Greystar argues that its gold mine will not damage the surrounding environment –a conclusion supported, not surprisingly, by the company’s own environmental study – but many Colombian government officials disagree. The environmental authority from the nearby city of Bucaramanga opposes the project, and the federal official appointed to investigate the complaints against Greystar has recommended the government withhold an environmental license for the project. By law, Greystar is also required to consult local communities before they begin mining. With assurances of jobs and other community benefits, Greystar has easily won over the support of local residents, if not government officials.

But the community might well serve itself by exercising caution in giving its approval so readily. Hundreds of miles away, in the western Colombian Andes, there is a town that has a strikingly similar story. In 2006, a South African mining company moved in on gold reserves in the town of Cajamarca that, like the páramos , should have been barred from mining operations because they were located in a forest reserve established in 1959. It also held important water supplies, and, like in the páramos, the locals were initially excited to have new industry and well-paying jobs in the area. But the excitement soon faded in late 2007 when they realized the effects that mining would have on the surrounding environment. The mining operations in Cajamarca have been suspended ever since because of local opposition, and the community is still fighting the resumption of mining today. They offer an example that residents of the páramos should take note of – that foreign mining companies might come with lavish promises of improved living standards and jobs, but these will not mitigate the permanent damages that accompany open-pit mining.

While the government deliberates on whether it will grant an environmental license or not, Greystar’s operations are on hold. If the government rejects their request for a license, the Canadian company may alter the project to be underground rather than an open pit, which would decrease its environmental impact. But Greystar is only one example of negligent practices on the sometimes sordid Colombian gold mining scene.

More troubling is the popularity of illegal gold mining, which encourages avoidance of environmental regulation completely. Illegal mines are known for utilizing chemicals carelessly and contaminating water and soil. While the Colombian government has made great efforts to shut down these illegal mines, the overall task of properly balancing the economy and the environment persists.

The Economics of Colombian Mining – is it Helping or Hindering?

Former President Uribe certainly encouraged foreign direct investment in Colombia. Before he left office in 2010, the number of hectares with mining concessions had increased eight-fold, showing his determination to stimulate the mining sector. But, as with many of his policies, this investment strategy had limited success. Foreign mining companies, like Greystar Resources and Colombian Mines Corporation, have dominated the Colombian economy while profits from natural extraction have inexorably gone abroad. When multinational corporations move into a country, they do so because the host country believes that the corporation will benefit the people by providing badly needed infrastructure and employment. In the case of Colombian Mines Corporation, a Canadian multinational operating in Colombia, they buy up mines in rural towns with the promise of offering employment. The reality is that the mining operations offer only short-term employment, displace the dwellers who had previously lived on the land, and leave behind a tell-tale crater where a community once stood. The often ephemeral financial benefits brought on by the mining industry are reflected in the Colombian gross domestic product because the extraction takes place within the nation’s borders. However, the profits from the business actually factor into the Canadian gross national product rather than the Colombian, which economically is seen as the true measure of wealth. Thus, multinationals invest their capital into other countries, mine their resources over a finite number of years, displace the local people and disrupt their economies, all for the gain of the exporting country at the expense of the host.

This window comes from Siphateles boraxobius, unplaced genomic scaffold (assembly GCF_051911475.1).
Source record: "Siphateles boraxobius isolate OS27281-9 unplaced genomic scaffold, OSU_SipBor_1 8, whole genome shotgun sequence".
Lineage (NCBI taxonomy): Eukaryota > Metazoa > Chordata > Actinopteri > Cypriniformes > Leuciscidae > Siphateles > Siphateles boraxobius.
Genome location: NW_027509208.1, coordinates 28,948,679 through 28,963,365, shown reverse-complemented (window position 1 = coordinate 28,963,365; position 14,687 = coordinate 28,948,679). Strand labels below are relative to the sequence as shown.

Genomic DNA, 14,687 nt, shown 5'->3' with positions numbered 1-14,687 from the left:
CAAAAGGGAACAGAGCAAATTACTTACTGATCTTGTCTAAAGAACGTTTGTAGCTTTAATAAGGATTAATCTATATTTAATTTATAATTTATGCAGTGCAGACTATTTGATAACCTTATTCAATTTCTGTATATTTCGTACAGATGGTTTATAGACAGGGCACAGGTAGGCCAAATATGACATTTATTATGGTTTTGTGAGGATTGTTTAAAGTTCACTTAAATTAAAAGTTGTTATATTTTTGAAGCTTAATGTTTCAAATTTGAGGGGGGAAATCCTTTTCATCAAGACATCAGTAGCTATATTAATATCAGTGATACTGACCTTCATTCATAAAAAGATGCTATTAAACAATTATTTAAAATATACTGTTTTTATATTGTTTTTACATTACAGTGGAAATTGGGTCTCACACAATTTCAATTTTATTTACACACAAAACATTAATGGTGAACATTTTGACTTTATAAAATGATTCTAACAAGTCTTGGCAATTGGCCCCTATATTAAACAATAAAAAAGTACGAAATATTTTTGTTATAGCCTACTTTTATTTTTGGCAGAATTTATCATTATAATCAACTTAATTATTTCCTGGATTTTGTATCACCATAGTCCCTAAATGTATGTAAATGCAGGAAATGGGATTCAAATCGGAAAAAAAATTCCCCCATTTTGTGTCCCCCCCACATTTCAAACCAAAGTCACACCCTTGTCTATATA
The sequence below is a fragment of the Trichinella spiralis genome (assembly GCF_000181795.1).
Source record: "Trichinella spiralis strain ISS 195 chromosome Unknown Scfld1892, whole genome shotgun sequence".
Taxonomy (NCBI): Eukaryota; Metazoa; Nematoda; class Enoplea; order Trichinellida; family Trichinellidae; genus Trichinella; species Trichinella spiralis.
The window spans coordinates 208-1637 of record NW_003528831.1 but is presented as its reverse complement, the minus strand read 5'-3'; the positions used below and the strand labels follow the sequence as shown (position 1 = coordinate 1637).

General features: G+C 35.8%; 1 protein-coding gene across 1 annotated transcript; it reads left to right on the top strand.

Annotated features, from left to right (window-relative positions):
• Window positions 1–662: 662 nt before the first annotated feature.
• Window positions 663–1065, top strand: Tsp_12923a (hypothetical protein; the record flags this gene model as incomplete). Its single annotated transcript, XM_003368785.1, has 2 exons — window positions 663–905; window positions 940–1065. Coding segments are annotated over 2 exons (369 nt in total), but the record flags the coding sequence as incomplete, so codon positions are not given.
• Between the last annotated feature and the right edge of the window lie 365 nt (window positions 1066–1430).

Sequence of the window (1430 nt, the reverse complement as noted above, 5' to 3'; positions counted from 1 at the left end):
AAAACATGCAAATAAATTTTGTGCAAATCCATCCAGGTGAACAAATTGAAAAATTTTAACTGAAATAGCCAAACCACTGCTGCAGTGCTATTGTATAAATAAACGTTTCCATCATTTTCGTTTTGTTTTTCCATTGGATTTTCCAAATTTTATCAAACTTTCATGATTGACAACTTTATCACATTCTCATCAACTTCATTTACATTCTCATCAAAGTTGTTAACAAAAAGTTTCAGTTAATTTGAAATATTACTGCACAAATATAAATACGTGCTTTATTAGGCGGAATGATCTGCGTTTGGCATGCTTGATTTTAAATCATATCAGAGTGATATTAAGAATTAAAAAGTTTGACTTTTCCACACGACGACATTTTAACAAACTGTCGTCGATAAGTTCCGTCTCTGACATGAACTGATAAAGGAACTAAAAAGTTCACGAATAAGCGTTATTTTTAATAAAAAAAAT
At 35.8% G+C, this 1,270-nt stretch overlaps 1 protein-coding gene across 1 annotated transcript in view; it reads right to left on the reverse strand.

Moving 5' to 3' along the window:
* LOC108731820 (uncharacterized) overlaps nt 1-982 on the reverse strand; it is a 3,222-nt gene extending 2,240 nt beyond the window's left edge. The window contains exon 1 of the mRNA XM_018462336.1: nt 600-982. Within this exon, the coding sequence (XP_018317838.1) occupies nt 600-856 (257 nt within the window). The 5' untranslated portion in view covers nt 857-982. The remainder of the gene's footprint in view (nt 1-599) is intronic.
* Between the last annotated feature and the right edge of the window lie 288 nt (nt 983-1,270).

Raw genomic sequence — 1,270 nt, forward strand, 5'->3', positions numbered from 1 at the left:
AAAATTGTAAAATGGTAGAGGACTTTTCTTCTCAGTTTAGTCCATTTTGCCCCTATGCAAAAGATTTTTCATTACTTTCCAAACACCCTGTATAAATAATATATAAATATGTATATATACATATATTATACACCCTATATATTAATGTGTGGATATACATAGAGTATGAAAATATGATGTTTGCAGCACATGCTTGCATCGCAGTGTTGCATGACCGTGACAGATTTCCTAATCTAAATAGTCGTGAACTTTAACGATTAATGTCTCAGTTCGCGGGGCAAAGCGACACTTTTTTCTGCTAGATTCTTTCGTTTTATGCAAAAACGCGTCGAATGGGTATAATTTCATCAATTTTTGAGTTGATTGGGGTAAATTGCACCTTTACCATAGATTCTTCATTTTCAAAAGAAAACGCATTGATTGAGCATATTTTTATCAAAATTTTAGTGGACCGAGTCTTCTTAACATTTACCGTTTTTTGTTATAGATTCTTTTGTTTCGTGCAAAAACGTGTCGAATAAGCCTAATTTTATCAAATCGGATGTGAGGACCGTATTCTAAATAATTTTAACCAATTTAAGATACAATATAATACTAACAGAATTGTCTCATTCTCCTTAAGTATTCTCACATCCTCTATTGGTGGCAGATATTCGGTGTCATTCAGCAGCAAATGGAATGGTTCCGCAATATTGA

Mining Throughout Latin America

Colombia is not the only nation to fall victim to the lethal price exacted by mining. Although the prevalence of specific mining hazards varies from country to country, most Latin American mining nations have witnessed the inevitable scars of poor labor standards, social disruption, and environmental degradation.

In Bolivia, the mining situation is dominated by multinationals that displace and exploit inhabitants as cheap local labor. Potosí is such a mining city, known previously for its copious amounts of silver that eventually reached Spain after being carried across the Isthmus of Panama. In the 1600s, the city’s population was larger than that of Paris and it was the jewel of the Spanish Empire . Today, silver, zinc and tin are being mined there. Despite child labor laws in Bolivia, 10% of the miners in Cerro Rico, the largest mine in the country, are under 18 years old. Additionally, the majority of them are indigenous Quechua men and boys. Within ten to thirty years they are usually affected by a mine-related illness, which leads to health complications and in certain cases, death. There is no compensation for their families. The government has not yet intervened, but the United Nations Refugee Agency (UNHCR) has taken notice of the exposed nature of the population. Unfortunately, the effort to keep children in school and their families healthy has not gone further than this.